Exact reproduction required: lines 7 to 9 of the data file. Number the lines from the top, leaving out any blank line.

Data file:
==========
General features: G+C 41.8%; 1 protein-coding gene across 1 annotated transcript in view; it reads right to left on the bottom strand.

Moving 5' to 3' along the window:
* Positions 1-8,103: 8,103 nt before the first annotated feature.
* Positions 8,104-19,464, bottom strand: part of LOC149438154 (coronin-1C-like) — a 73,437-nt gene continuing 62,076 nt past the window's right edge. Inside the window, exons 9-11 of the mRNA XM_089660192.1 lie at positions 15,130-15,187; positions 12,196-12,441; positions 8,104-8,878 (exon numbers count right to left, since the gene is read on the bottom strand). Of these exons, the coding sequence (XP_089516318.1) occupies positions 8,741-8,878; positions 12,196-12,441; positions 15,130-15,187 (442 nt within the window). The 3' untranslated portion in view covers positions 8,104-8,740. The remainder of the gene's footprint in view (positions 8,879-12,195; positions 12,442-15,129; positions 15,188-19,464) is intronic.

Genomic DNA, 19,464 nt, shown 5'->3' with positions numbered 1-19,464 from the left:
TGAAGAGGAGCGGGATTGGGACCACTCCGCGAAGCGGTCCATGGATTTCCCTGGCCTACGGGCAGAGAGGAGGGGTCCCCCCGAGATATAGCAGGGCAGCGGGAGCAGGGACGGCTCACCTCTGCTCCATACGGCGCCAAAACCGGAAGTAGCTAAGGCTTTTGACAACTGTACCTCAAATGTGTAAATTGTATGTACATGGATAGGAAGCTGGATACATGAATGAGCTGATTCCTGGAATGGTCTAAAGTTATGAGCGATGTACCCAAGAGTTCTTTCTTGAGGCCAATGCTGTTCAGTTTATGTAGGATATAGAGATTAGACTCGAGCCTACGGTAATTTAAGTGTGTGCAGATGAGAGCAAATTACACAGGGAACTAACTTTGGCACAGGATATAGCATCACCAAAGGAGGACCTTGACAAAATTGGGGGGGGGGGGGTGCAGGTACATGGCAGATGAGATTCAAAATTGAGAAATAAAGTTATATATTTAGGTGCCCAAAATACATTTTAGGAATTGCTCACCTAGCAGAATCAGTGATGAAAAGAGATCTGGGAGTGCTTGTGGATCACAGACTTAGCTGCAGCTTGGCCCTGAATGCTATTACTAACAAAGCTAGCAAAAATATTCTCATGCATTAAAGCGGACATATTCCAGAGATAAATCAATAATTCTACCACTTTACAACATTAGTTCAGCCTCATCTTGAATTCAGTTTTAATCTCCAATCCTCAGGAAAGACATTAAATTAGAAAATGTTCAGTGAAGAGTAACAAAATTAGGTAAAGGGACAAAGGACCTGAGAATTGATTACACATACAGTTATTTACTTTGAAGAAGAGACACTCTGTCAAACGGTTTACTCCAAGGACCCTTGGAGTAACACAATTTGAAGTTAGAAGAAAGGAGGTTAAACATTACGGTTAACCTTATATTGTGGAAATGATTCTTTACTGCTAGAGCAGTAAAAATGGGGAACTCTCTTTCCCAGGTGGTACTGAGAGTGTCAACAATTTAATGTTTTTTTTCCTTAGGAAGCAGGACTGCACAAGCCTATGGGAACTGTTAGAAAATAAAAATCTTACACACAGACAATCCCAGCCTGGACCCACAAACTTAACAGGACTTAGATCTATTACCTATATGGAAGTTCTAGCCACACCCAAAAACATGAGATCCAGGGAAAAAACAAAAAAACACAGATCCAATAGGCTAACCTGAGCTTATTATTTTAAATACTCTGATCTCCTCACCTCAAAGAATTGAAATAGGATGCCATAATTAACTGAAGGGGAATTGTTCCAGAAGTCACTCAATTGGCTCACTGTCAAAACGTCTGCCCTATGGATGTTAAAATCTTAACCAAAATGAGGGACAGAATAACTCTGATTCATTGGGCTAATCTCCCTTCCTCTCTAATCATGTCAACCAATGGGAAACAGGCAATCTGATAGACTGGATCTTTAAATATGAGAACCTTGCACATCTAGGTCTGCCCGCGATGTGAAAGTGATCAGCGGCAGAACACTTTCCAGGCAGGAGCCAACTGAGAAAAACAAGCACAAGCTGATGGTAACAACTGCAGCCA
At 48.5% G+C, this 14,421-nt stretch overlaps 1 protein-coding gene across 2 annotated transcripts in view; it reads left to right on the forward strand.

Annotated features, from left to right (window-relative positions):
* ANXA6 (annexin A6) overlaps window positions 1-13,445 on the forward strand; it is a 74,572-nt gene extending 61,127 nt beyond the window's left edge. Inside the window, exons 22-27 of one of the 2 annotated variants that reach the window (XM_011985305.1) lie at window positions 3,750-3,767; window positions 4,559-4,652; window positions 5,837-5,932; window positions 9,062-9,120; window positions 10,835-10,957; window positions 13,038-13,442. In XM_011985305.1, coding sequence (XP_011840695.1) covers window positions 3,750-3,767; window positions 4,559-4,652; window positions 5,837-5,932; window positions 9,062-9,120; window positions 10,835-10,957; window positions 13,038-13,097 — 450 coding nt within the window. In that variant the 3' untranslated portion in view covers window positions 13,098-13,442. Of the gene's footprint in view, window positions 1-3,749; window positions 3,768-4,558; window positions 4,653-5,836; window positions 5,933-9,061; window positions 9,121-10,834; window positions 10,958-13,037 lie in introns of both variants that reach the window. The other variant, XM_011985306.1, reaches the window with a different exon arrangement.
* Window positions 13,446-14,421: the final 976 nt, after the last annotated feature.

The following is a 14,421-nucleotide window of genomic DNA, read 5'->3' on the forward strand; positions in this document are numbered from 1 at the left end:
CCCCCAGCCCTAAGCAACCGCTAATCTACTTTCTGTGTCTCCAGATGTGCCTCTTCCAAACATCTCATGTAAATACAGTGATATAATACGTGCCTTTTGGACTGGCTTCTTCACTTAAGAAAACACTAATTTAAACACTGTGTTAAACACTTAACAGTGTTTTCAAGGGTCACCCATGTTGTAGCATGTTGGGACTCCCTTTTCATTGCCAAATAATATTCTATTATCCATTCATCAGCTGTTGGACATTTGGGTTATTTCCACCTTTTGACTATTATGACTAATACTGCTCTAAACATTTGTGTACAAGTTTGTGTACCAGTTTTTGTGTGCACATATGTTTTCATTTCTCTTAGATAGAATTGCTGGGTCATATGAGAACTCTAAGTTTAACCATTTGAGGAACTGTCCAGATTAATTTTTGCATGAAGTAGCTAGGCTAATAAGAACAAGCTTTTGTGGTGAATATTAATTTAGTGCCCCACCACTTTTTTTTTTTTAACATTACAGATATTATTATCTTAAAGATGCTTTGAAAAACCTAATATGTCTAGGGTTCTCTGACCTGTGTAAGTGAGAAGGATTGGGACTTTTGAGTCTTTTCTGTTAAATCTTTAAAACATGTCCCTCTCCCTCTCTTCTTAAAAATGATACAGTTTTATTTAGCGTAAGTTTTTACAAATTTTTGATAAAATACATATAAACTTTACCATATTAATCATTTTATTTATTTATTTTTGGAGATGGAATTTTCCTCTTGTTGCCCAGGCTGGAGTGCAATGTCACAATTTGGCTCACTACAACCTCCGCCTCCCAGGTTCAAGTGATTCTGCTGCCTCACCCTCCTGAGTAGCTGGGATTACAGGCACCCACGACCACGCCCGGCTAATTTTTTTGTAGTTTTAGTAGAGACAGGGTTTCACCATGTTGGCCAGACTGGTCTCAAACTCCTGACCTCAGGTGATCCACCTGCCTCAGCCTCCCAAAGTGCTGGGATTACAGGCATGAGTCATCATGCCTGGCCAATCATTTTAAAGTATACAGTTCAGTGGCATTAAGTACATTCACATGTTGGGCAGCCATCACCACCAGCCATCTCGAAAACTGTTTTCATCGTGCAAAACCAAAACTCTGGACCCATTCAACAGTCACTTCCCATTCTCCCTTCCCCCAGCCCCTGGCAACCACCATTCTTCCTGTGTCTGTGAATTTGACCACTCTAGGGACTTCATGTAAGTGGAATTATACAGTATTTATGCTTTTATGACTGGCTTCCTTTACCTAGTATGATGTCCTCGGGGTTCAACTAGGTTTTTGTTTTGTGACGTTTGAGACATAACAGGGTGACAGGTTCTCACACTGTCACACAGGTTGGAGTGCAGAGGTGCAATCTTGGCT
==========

At 48.5% G+C, this 14,421-nt stretch overlaps 1 protein-coding gene across 2 annotated transcripts in view; it reads left to right on the forward strand.

Annotated features, from left to right (window-relative positions):
* ANXA6 (annexin A6) overlaps window positions 1-13,445 on the forward strand; it is a 74,572-nt gene extending 61,127 nt beyond the window's left edge. Inside the window, exons 22-27 of one of the 2 annotated variants that reach the window (XM_011985305.1) lie at window positions 3,750-3,767; window positions 4,559-4,652; window positions 5,837-5,932; window positions 9,062-9,120; window positions 10,835-10,957; window positions 13,038-13,442. In XM_011985305.1, coding sequence (XP_011840695.1) covers window positions 3,750-3,767; window positions 4,559-4,652; window positions 5,837-5,932; window positions 9,062-9,120; window positions 10,835-10,957; window positions 13,038-13,097 — 450 coding nt within the window. In that variant the 3' untranslated portion in view covers window positions 13,098-13,442. Of the gene's footprint in view, window positions 1-3,749; window positions 3,768-4,558; window positions 4,653-5,836; window positions 5,933-9,061; window positions 9,121-10,834; window positions 10,958-13,037 lie in introns of both variants that reach the window. The other variant, XM_011985306.1, reaches the window with a different exon arrangement.